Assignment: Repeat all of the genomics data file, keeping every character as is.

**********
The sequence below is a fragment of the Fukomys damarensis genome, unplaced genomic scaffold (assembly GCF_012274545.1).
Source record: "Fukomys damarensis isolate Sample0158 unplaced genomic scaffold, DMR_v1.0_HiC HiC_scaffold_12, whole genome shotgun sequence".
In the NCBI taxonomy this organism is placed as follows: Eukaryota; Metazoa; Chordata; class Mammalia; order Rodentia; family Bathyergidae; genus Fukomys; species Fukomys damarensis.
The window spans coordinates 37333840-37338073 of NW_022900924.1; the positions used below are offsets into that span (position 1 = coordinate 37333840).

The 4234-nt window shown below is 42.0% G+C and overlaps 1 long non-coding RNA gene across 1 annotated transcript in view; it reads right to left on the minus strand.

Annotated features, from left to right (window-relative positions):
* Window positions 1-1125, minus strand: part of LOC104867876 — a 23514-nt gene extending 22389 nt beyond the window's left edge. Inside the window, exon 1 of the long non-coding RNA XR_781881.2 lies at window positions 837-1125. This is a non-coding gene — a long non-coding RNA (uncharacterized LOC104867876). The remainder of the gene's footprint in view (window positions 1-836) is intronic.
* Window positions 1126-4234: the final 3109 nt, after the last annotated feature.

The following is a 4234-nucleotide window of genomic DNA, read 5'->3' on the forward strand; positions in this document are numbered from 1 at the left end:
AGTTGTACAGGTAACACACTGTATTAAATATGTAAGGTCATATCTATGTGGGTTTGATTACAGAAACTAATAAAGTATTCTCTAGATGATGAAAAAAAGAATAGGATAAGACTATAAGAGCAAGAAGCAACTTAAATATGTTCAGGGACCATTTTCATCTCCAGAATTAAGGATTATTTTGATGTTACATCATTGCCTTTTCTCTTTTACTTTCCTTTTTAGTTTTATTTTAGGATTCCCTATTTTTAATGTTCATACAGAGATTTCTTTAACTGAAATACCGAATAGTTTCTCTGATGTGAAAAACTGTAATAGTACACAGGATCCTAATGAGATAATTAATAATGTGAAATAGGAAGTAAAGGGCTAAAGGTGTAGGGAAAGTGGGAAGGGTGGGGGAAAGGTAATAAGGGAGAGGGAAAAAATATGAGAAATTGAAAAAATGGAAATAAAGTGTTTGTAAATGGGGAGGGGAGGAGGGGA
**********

The sequence below is a fragment of the Fukomys damarensis genome, unplaced genomic scaffold (assembly GCF_012274545.1).
Source record: "Fukomys damarensis isolate Sample0158 unplaced genomic scaffold, DMR_v1.0_HiC HiC_scaffold_12, whole genome shotgun sequence".
In the NCBI taxonomy this organism is placed as follows: Eukaryota; Metazoa; Chordata; class Mammalia; order Rodentia; family Bathyergidae; genus Fukomys; species Fukomys damarensis.
The window spans coordinates 37333840-37338073 of NW_022900924.1; the positions used below are offsets into that span (position 1 = coordinate 37333840).

The 4234-nt window shown below is 42.0% G+C and overlaps 1 long non-coding RNA gene across 1 annotated transcript in view; it reads right to left on the minus strand.

Annotated features, from left to right (window-relative positions):
* Window positions 1-1125, minus strand: part of LOC104867876 — a 23514-nt gene extending 22389 nt beyond the window's left edge. Inside the window, exon 1 of the long non-coding RNA XR_781881.2 lies at window positions 837-1125. This is a non-coding gene — a long non-coding RNA (uncharacterized LOC104867876). The remainder of the gene's footprint in view (window positions 1-836) is intronic.
* Window positions 1126-4234: the final 3109 nt, after the last annotated feature.

The following is a 4234-nucleotide window of genomic DNA, read 5'->3' on the forward strand; positions in this document are numbered from 1 at the left end:
AGTTGTACAGGTAACACACTGTATTAAATATGTAAGGTCATATCTATGTGGGTTTGATTACAGAAACTAATAAAGTATTCTCTAGATGATGAAAAAAAGAATAGGATAAGACTATAAGAGCAAGAAGCAACTTAAATATGTTCAGGGACCATTTTCATCTCCAGAATTAAGGATTATTTTGATGTTACATCATTGCCTTTTCTCTTTTACTTTCCTTTTTAGTTTTATTTTAGGATTCCCTATTTTTAATGTTCATACAGAGATTTCTTTAACTGAAATACCGAATAGTTTCTCTGATGTGAAAAACTGTAATAGTACACAGGATCCTAATGAGATAATTAATAATGTGAAATAGGAAGTAAAGGGCTAAAGGTGTAGGGAAAGTGGGAAGGGTGGGGGAAAGGTAATAAGGGAGAGGGAAAAAATATGAGAAATTGAAAAAATGGAAATAAAGTGTTTGTAAATGGGGAGGGGAGGAGGGGA